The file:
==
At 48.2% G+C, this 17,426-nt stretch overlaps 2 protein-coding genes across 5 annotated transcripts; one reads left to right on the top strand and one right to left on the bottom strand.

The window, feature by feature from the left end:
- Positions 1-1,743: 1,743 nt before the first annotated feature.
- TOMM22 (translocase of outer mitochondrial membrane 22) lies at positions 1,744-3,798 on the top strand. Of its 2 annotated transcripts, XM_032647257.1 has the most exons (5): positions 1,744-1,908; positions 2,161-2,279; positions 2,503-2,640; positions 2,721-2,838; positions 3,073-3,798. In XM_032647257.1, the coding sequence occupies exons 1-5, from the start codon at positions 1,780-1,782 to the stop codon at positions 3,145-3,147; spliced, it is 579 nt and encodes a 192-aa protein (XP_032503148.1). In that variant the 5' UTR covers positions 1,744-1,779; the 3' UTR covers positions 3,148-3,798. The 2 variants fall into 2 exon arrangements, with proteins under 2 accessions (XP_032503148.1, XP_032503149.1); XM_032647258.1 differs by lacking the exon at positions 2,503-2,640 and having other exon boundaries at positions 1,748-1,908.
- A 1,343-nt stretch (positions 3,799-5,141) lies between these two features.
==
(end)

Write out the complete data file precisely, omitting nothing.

At 48.2% G+C, this 17,426-nt stretch overlaps 2 protein-coding genes across 5 annotated transcripts; one reads left to right on the top strand and one right to left on the bottom strand.

The window, feature by feature from the left end:
- Positions 1-1,743: 1,743 nt before the first annotated feature.
- TOMM22 (translocase of outer mitochondrial membrane 22) lies at positions 1,744-3,798 on the top strand. Of its 2 annotated transcripts, XM_032647257.1 has the most exons (5): positions 1,744-1,908; positions 2,161-2,279; positions 2,503-2,640; positions 2,721-2,838; positions 3,073-3,798. In XM_032647257.1, the coding sequence occupies exons 1-5, from the start codon at positions 1,780-1,782 to the stop codon at positions 3,145-3,147; spliced, it is 579 nt and encodes a 192-aa protein (XP_032503148.1). In that variant the 5' UTR covers positions 1,744-1,779; the 3' UTR covers positions 3,148-3,798. The 2 variants fall into 2 exon arrangements, with proteins under 2 accessions (XP_032503148.1, XP_032503149.1); XM_032647258.1 differs by lacking the exon at positions 2,503-2,640 and having other exon boundaries at positions 1,748-1,908.
- A 1,343-nt stretch (positions 3,799-5,141) lies between these two features.